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How to Grow Vegetables in a Flat

By Jenny Harrington ; Updated September 21, 2017
Start vegetable seeds in flats indoors.

Starting vegetable seeds indoors allows you to get a head start on the gardening season. Depending on the type of vegetable, seeds are started four to eight weeks before they would normally be planted in the garden. They are then transplanted outdoors healthy and strong, making them better able to thrive in the more challenging outdoor conditions. Using flats, or seed-starting trays, to start your vegetables saves space as well as making it simpler to sow small, fine seeds, such as carrots.

Set the seed flat on top of a shallow tray, which will catch any water draining from the flat. Fill the flat with a moist, seed-starting potting mix to within ½ inch of the rim.

Make shallow, ¼ inch deep furrows in the soil with the eraser end of a pencil. Space the furrows two inches apart in the flat.

Sprinkle seeds in the furrows, following the spacing directions on the seed packet. Cover the seeds by filling the furrows back in with soil, then sprinkle water on the soil surface to moisten it.

Cover the flat with plastic and place it in a warm room to germinate. Most vegetable seeds germinate within seven to 14 days.

Remove the plastic once sprouts appear and place the flat in an area that receives at least eight hours of sunlight. Continue to water the soil as needed to keep the soil moist.

Thin the plants in the flat once they develop their second set of leaves. Pluck out the extra plants so each remaining seedling is two inches away from the next seedling.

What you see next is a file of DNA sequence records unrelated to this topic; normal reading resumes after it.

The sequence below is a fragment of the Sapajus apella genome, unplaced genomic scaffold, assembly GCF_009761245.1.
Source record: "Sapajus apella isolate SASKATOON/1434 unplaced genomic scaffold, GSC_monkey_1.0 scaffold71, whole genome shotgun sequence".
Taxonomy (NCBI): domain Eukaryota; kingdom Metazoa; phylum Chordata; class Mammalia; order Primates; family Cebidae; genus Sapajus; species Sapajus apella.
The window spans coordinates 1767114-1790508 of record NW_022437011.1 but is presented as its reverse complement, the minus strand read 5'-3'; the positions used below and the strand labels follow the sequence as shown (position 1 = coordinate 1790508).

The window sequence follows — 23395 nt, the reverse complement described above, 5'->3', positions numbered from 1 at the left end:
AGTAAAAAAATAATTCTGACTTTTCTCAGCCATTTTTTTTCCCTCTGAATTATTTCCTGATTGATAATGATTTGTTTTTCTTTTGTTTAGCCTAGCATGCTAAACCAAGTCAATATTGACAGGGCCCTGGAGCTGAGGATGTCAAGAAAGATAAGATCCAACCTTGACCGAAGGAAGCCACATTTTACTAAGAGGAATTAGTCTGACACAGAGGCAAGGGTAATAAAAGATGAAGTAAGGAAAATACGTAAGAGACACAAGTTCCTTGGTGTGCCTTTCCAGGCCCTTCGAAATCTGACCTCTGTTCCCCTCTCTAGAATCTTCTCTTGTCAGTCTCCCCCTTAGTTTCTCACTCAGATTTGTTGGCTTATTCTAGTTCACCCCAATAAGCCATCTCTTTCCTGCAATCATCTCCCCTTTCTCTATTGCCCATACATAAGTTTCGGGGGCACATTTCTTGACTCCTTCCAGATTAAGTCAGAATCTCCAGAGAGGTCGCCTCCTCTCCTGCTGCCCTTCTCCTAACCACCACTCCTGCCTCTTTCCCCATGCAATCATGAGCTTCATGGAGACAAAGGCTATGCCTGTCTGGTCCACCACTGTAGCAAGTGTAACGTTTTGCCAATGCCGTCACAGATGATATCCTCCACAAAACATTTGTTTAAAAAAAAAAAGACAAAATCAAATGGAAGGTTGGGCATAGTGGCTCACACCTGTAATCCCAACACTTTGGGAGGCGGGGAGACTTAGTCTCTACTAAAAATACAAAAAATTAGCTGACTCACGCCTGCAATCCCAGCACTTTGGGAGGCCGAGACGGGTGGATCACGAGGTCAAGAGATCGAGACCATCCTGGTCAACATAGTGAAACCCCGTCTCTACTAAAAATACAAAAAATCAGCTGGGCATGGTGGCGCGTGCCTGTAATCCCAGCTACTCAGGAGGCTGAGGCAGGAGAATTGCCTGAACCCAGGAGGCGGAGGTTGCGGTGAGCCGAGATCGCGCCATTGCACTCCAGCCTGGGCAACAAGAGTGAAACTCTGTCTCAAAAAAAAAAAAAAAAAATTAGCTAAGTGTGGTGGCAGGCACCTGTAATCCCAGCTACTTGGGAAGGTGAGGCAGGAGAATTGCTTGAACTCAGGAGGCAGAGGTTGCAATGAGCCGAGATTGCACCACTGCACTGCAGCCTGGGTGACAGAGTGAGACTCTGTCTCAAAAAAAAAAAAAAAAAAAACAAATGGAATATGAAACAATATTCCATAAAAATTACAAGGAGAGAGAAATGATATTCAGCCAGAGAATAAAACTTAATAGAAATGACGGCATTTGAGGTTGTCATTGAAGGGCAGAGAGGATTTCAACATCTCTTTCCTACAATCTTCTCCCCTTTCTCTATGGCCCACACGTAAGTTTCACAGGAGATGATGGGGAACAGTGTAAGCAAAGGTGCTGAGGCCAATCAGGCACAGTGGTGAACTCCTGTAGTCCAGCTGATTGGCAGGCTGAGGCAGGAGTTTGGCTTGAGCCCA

Transplant the vegetables to a larger pot or to the garden bed once they have produced their fourth set of leaves. Cut the soil into squares with a sharp knife, so one seedling sits in each square. Plant the seedlings to the same depth in their new bed or pot that they were growing at in the flat.


Things You Will Need

  • Seed flat
  • Drip tray
  • Soil
  • Pencil
  • Plastic wrap
  • Knife


  • You can reuse flats from year to year; just rinse them in a diluted bleach solution to sterilize them.
  • Use aluminum baking pans or other shallow dishes as flats. Just poke some holes in the bottom for drainage.


  • Avoid over-watering the plants and make sure they receive enough sunlight. Fungus grows on soggy soil in low-light conditions and can quickly kill every plant in the flat.

About the Author


Jenny Harrington has been a freelance writer since 2006. Her published articles have appeared in various print and online publications. Previously, she owned her own business, selling handmade items online, wholesale and at crafts fairs. Harrington's specialties include small business information, crafting, decorating and gardening.